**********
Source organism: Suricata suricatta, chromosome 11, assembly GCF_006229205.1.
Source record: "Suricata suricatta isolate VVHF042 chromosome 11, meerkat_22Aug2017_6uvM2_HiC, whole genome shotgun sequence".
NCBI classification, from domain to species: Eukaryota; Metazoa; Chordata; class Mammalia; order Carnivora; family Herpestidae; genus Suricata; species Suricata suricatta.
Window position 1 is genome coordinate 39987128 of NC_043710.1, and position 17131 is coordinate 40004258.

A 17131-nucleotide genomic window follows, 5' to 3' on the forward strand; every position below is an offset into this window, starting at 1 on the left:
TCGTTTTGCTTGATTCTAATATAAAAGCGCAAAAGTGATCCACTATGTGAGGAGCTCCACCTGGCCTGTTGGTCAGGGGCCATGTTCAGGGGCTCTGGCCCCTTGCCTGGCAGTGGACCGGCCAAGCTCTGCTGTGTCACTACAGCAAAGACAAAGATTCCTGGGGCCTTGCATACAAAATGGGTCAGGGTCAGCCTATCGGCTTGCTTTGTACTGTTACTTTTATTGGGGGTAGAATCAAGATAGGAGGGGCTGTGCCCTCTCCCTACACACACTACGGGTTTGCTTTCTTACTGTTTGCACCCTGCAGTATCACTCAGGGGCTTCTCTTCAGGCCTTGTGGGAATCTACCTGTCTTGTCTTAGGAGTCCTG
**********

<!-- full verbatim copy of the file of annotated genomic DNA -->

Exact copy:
Source organism: Suricata suricatta, chromosome 11, assembly GCF_006229205.1.
Source record: "Suricata suricatta isolate VVHF042 chromosome 11, meerkat_22Aug2017_6uvM2_HiC, whole genome shotgun sequence".
NCBI classification, from domain to species: Eukaryota; Metazoa; Chordata; class Mammalia; order Carnivora; family Herpestidae; genus Suricata; species Suricata suricatta.
Window position 1 is genome coordinate 39987128 of NC_043710.1, and position 17131 is coordinate 40004258.

A 17131-nucleotide genomic window follows, 5' to 3' on the forward strand; every position below is an offset into this window, starting at 1 on the left:
TCGTTTTGCTTGATTCTAATATAAAAGCGCAAAAGTGATCCACTATGTGAGGAGCTCCACCTGGCCTGTTGGTCAGGGGCCATGTTCAGGGGCTCTGGCCCCTTGCCTGGCAGTGGACCGGCCAAGCTCTGCTGTGTCACTACAGCAAAGACAAAGATTCCTGGGGCCTTGCATACAAAATGGGTCAGGGTCAGCCTATCGGCTTGCTTTGTACTGTTACTTTTATTGGGGGTAGAATCAAGATAGGAGGGGCTGTGCCCTCTCCCTACACACACTACGGGTTTGCTTTCTTACTGTTTGCACCCTGCAGTATCACTCAGGGGCTTCTCTTCAGGCCTTGTGGGAATCTACCTGTCTTGTCTTAGGAGTCCTG